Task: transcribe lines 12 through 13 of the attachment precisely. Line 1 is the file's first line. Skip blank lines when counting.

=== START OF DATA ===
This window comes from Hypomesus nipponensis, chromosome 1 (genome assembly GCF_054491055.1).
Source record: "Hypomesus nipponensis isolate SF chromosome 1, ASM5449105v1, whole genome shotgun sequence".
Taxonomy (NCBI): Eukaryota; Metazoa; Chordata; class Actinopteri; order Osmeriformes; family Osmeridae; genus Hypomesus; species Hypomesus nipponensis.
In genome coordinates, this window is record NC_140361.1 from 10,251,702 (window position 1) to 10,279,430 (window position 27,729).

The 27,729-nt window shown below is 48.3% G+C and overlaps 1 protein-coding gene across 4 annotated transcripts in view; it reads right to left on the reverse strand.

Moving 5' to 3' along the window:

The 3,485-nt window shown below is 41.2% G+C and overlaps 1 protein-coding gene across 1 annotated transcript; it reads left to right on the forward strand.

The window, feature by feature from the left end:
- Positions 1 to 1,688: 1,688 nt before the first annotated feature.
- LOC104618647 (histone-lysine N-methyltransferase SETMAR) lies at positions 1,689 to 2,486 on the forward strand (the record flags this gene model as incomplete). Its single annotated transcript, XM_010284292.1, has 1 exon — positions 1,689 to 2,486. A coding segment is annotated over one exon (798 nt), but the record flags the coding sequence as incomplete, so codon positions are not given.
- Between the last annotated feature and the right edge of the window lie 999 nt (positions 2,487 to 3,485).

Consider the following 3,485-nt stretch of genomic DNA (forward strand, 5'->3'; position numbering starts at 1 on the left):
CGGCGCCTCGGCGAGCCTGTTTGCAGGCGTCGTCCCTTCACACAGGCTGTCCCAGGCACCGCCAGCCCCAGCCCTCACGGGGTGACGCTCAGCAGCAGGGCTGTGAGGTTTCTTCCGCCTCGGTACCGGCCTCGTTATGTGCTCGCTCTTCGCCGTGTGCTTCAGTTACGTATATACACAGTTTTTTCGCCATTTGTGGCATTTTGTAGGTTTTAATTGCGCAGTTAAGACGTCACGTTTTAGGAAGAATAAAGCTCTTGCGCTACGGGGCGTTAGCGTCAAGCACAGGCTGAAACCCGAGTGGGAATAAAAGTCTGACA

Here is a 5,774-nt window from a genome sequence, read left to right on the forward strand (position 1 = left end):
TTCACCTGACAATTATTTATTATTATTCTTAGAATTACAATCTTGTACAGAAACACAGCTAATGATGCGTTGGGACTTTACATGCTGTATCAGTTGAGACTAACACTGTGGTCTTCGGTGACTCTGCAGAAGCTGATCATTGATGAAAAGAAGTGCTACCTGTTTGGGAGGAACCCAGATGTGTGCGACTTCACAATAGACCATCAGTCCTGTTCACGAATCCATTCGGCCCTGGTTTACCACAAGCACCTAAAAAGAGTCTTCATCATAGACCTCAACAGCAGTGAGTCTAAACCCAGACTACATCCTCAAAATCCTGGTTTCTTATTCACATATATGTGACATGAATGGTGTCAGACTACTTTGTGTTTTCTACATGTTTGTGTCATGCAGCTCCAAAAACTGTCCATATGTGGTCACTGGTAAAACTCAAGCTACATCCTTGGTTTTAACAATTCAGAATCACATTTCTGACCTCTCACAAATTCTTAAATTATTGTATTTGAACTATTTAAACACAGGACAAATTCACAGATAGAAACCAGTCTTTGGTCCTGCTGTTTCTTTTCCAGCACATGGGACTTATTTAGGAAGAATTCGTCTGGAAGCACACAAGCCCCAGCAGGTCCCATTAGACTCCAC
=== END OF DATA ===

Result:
Consider the following 3,485-nt stretch of genomic DNA (forward strand, 5'->3'; position numbering starts at 1 on the left):
CGGCGCCTCGGCGAGCCTGTTTGCAGGCGTCGTCCCTTCACACAGGCTGTCCCAGGCACCGCCAGCCCCAGCCCTCACGGGGTGACGCTCAGCAGCAGGGCTGTGAGGTTTCTTCCGCCTCGGTACCGGCCTCGTTATGTGCTCGCTCTTCGCCGTGTGCTTCAGTTACGTATATACACAGTTTTTTCGCCATTTGTGGCATTTTGTAGGTTTTAATTGCGCAGTTAAGACGTCACGTTTTAGGAAGAATAAAGCTCTTGCGCTACGGGGCGTTAGCGTCAAGCACAGGCTGAAACCCGAGTGGGAATAAAAGTCTGACA